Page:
Forbidden Utopia

Julianna Bustamante, Follow Your Heart. Watercolor, acrylic, and pen, 2024.


By Sophie Nyunt

        Cedro wiped a greasy glove over his forehead, black oil smeared across his face as he huddled under the vent of The Black Clover. Just two weeks after departing on a mission to collect samples of unknown life sources, he’d heard soft screeching coming from the air ducts in the ceiling. It didn’t strike him as odd–his spacecraft was limping on ten years of space travel, but he didn’t want to take any chances. Cedro had been on enough missions to know when something was awry. His third mission, and the one he’d never forget, ended with his partner floating into space, her soft features turning into a pale blue as frost covered her face. He shook his head at the memory and set down the rod.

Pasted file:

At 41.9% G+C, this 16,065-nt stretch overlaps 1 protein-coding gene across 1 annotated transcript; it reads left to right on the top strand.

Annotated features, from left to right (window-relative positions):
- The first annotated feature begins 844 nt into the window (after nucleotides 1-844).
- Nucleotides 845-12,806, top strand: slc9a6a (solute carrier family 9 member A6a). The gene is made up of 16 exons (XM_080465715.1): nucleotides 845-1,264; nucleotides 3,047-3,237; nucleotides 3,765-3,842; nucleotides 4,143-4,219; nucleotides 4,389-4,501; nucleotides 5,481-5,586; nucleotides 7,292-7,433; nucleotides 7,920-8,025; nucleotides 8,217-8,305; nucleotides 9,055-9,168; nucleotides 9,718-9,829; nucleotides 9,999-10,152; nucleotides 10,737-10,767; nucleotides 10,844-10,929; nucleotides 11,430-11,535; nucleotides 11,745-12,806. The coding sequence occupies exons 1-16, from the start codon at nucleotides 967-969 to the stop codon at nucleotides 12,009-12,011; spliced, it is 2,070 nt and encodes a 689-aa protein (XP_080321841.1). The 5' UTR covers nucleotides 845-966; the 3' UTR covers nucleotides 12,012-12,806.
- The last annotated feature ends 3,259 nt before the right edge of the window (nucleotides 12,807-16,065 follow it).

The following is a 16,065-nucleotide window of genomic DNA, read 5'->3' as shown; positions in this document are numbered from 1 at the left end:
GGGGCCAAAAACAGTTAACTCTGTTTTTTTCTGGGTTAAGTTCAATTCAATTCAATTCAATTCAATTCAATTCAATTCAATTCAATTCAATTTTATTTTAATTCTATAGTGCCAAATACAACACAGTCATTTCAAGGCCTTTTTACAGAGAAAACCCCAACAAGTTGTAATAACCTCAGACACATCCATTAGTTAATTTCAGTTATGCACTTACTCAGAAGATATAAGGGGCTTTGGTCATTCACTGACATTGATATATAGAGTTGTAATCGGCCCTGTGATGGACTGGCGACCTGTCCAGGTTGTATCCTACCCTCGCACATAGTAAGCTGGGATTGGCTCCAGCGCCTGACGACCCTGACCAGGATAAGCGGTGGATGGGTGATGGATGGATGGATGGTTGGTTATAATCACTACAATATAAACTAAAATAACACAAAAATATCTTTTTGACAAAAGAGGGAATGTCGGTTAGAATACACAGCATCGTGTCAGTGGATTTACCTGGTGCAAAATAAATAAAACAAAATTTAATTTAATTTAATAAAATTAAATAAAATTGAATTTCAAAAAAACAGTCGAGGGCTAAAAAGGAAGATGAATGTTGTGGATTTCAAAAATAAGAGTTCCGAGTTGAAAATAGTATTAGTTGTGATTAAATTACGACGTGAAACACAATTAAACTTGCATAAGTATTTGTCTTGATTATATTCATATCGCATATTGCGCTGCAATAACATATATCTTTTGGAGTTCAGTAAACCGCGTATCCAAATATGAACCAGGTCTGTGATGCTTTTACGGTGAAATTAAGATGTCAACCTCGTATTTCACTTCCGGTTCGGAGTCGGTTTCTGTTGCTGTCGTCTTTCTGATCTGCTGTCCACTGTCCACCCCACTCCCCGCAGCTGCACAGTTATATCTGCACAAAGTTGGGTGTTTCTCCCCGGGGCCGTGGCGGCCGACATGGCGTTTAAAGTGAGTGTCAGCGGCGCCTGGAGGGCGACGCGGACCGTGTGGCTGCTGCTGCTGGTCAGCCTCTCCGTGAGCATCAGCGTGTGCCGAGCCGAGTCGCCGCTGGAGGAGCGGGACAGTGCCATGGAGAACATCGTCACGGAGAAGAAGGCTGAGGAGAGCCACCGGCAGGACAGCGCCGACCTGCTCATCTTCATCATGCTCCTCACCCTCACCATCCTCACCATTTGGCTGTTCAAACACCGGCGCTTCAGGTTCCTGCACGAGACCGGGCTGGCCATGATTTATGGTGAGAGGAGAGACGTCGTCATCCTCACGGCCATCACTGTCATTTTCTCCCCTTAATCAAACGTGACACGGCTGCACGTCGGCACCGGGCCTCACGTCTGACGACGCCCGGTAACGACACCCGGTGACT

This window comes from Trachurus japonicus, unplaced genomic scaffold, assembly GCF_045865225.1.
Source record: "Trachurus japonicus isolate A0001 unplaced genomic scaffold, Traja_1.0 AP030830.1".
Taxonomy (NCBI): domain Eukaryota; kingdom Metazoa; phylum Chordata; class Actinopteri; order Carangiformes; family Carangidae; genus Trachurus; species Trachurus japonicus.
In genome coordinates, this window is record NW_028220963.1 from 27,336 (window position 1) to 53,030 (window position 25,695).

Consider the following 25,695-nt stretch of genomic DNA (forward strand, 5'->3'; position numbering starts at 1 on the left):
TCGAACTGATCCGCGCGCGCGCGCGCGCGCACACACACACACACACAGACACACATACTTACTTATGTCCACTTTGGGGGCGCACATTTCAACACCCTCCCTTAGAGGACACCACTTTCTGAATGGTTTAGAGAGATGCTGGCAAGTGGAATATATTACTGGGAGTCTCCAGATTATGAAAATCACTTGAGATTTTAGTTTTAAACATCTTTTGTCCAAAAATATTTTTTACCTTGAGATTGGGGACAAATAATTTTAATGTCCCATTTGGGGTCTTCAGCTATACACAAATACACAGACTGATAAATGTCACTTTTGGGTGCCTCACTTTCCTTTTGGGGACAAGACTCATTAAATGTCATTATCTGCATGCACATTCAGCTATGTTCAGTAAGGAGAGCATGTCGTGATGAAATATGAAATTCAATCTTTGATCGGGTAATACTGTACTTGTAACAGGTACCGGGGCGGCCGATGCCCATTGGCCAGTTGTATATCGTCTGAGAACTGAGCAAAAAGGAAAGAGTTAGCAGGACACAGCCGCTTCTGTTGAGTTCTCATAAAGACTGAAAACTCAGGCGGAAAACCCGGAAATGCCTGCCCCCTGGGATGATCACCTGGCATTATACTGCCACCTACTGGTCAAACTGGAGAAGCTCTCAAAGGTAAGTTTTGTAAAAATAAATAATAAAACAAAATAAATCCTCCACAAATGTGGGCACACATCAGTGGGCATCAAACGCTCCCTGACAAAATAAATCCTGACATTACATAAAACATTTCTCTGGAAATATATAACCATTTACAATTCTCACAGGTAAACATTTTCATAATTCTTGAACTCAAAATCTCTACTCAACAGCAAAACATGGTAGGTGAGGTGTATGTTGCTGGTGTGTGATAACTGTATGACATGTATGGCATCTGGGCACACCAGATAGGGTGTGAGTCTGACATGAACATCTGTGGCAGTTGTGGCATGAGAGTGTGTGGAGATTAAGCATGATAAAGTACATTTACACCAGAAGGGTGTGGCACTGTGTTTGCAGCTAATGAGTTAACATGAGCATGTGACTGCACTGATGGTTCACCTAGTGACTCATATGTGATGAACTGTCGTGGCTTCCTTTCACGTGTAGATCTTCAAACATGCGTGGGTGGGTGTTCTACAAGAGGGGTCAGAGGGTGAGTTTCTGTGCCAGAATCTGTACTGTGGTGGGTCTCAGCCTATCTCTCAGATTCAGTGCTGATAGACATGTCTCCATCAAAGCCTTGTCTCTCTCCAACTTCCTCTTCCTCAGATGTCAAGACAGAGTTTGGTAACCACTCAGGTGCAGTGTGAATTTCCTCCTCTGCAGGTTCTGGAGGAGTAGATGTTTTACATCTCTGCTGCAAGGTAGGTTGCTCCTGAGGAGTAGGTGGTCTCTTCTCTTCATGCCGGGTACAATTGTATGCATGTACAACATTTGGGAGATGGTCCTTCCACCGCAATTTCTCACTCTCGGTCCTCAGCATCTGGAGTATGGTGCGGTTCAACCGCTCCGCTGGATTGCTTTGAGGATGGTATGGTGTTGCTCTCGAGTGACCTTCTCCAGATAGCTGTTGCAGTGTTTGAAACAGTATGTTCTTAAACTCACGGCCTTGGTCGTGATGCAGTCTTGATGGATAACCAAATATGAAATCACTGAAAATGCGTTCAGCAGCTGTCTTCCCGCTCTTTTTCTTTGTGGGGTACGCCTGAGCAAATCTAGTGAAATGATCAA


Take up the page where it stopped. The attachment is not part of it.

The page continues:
“Stats, Clover,” he said aloud. Within a couple of seconds, a female-like voice ricocheted through the walls of the spacecraft. 

        “Oxygen levels are at 95%,” the voice said. 

        Cedro hummed and closed the air duct, tightening the bolts before shoving his dirty gloves in the tool box. 

        “Location?” He asked.

        “Two thousand light years out from Earth.” 

        He walked through the Black Clover, past his bunk bed, only one bed inhabited now, past his pod and suit. He stopped in front of the control panel–a circular table with a holographic screen showing him the reports. His green eyes scanned the information and he nodded to himself, pleased, until his eyes landed on the map. Clover had been correct; they were indeed two thousand light years away, except something was wrong.

        Very wrong.